Times-Call (Longmont)

Lightning’s Funk forges own legacy

Mead's Booth to wrestle for girls' title at 140 pounds

- By Alissa Noe anoe@ prairiemou­ntainmedia.com

DENVER >> The last of the Funk line has found his way on Legacy wrestling’s mats, and he’s already doing far better than the four brothers that came before him.

Quinn Funk, now a junior, graced the state stage at Ball Arena’s Class 5A semifinals on Friday night, vying for his chance to compete in the classifica­tion’s 190-pound finals 24 hours later. He secured victory, perhaps the toughest match of his entire season, with a 10-6 decision over Ponderosa’s Westin Hoffschnei­der to secure his spot in the state title match on Saturday.

He’ll go to war with Grandview’s Maxwell Kibbee for golden glory next.

“I knew that if I just kept moving my feet and just not make any stupid mistakes, he would gas out,” Quinn said.

He’s had a lot of help to get him to this point, dating all the way back to his younger days. His father, Mike, a four-time All-american wrestler for Northweste­rn in the 80s, ensured his five sons would get exposure to the sport as early as possible.

They all found an affinity for it and all competed for the Lightning. Three — Nolan, Aidan and Gavin — made the state finals.

But none of them showed the talent for it like Quinn has.

“I’ve been wrestling with him on a semi-regular basis and it’s tough,” Aidan, who graduated in 2018 and competed for Mines, said. “He moves really good for a high schooler. He puts up more of a fight than some college kids I’ve wrestled. His top game’s a lot better. I think there’s a certain pressure that you kind of get from wrestling in college, and he’s already got that as a high schooler.”

And while the talent was always there, Quinn lacked one crucial piece before his third year on the high school scene. Grady, who ended his high school career in 2020 before moving on to Mesa, made sure that changed.

“Starting off, he was a little bit timid,” Grady said. “Me or Aidan would wrestle with him going in and just kind of do our best to, honestly, kind of make him angry a little bit. That way, his aggression would come out just so he could get that going normally in a match.”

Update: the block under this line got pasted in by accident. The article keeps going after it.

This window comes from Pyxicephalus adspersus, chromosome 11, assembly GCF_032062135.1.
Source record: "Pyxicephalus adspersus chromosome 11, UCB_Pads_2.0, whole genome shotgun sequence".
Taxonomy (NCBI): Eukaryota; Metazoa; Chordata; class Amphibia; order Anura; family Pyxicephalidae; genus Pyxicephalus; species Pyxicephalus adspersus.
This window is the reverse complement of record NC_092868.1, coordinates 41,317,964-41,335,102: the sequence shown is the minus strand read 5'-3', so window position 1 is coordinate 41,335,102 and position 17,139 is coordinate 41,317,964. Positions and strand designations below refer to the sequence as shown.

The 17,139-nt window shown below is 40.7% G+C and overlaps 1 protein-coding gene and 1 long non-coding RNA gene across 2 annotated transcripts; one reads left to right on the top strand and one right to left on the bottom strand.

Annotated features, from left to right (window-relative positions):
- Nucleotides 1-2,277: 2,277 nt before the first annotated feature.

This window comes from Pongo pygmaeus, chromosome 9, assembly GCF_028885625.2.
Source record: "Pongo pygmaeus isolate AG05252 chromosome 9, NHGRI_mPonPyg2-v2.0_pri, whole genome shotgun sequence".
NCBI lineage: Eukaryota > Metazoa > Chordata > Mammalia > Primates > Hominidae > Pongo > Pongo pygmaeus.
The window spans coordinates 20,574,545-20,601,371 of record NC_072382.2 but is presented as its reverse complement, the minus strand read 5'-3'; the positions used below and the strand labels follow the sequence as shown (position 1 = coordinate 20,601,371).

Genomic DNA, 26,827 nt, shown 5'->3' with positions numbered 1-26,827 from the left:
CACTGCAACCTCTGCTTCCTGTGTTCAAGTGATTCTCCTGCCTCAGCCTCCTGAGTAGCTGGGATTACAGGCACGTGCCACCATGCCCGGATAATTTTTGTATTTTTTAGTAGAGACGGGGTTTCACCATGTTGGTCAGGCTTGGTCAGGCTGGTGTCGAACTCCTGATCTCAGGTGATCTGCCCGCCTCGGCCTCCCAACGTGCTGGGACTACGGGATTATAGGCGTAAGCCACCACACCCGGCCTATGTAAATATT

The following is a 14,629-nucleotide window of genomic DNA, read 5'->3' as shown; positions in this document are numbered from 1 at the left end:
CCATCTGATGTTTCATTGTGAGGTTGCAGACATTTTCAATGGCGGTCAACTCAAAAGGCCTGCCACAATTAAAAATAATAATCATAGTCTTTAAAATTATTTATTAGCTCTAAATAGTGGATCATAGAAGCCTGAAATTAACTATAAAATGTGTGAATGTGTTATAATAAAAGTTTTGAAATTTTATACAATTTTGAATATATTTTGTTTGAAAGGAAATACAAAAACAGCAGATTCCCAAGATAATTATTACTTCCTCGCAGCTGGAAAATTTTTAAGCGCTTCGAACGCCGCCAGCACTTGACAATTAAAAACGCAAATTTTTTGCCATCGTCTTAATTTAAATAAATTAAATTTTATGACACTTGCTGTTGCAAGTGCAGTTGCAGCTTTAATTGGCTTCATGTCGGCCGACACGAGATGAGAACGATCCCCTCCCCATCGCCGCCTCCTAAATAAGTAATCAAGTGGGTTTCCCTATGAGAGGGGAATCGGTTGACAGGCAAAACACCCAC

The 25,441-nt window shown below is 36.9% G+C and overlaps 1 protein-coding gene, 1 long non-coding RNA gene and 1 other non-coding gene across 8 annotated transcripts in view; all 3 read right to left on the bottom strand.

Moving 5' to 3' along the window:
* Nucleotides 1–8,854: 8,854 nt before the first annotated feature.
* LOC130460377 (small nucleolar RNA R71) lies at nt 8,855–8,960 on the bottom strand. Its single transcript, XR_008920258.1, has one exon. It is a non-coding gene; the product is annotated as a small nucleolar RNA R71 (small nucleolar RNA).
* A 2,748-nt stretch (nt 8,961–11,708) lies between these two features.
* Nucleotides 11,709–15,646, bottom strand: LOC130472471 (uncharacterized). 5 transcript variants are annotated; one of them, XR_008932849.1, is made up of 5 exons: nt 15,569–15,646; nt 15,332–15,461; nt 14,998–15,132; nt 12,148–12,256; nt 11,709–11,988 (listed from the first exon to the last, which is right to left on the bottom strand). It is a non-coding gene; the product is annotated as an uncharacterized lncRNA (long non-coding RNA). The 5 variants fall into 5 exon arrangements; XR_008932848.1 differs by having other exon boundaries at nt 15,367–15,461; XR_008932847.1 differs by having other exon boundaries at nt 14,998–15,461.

That advice — and maybe a little sibling rivalry here and there — helped elevate Quinn to a nearly untouchabl­e 45-3 record a year ahead of when his brothers peaked. In 2022, Gavin secured the silver in the 195-pound weight class.

Quinn credits their technical advice and mental notes to his success. Nolan

Mead’s Ashley Booth ended Fort Lupton Aneesa Chavez’s 140-pound match in 55seconds during the first round of the Class 3A state wrestling championsh­ips on Friday.

(class of 2016) believes this is just the beginning for what he can achieve. Quinn hopes he can break the Funk curse on Saturday night, and finally secure the gold that’s evaded the family for the past seven years.

“I definitely think out of all of us, he has the most talent and so it’s great to see him getting the success

that he deserves,” Nolan said. “Me at his age versus where he is and how good he is, I think it’s night and day. He’s really good.”

One match at a time

The last two times Mead’s Ashley Booth came face-toface with Poudre’s Abbigail Smith, she couldn’t find a way to win. That changed when it mattered most.

On Friday night, Smith once again put up a great fight, but Booth ended her run to the title bout once and for all with a pin in the final 52 seconds of the 140-pound semifinal match. Now, Booth will get her chance to battle for gold against Chatfield’s Ryen Hickey.

“It’s really amazing. I would say it boosted (my confidence) a lot but it also felt great. I hadn’t beaten her once since the entire time I’ve known Abby,” Booth said. “It’s mind over matter, I’d say. I just had to get over that hurdle and now it’s just another one. It’s just keep going.”

Injury? What injury?

Broomfield junior Samantha White battled much of her season through injury, but no one would know that if they watched her wrestle in the state tournament this week.

In her first two matches of the only girls’ division, White made quick work of her opponents with thirdand second-period pins, only to face her toughest match of the season in the 130-pound semifinals.

Pomona’s Timberly Martinez, who remained undefeated through Friday night’s semis, ended White’s run to the title match with a pin in the first period.

“My head bounced off the mat kind of hard,” White said. “I think I’ll be better, because I know that that’s probably the hardest I’ll face. I’ll be a little angry about it, so I think it’ll be nice.”

Early into her season, White broke her thumb and was forced to miss two weeks to recuperate. She came back and immediatel­y won her first tournament.

“I was kind of surprised,” she said.

Now, she’ll get her shot at third place, and hopes her matches moving forward will be a little easier. She believes she’ll steal that bronze.

Ben Kotwica, right, with Washington in 2014, has reportedly been hired as the next Broncos special teams coach.

 ?? PHOTOS BY ALISSA NOE — BOCOPREPS.COM ?? Legacy’s Quinn Funk, left, secured his spot in the Class 5A state title match with a 10-6 win over Ponderosa’s Westin Hoffschnei­der during the state semifinals at Ball Arena.
PHOTOS BY ALISSA NOE — BOCOPREPS.COM Legacy’s Quinn Funk, left, secured his spot in the Class 5A state title match with a 10-6 win over Ponderosa’s Westin Hoffschnei­der during the state semifinals at Ball Arena.
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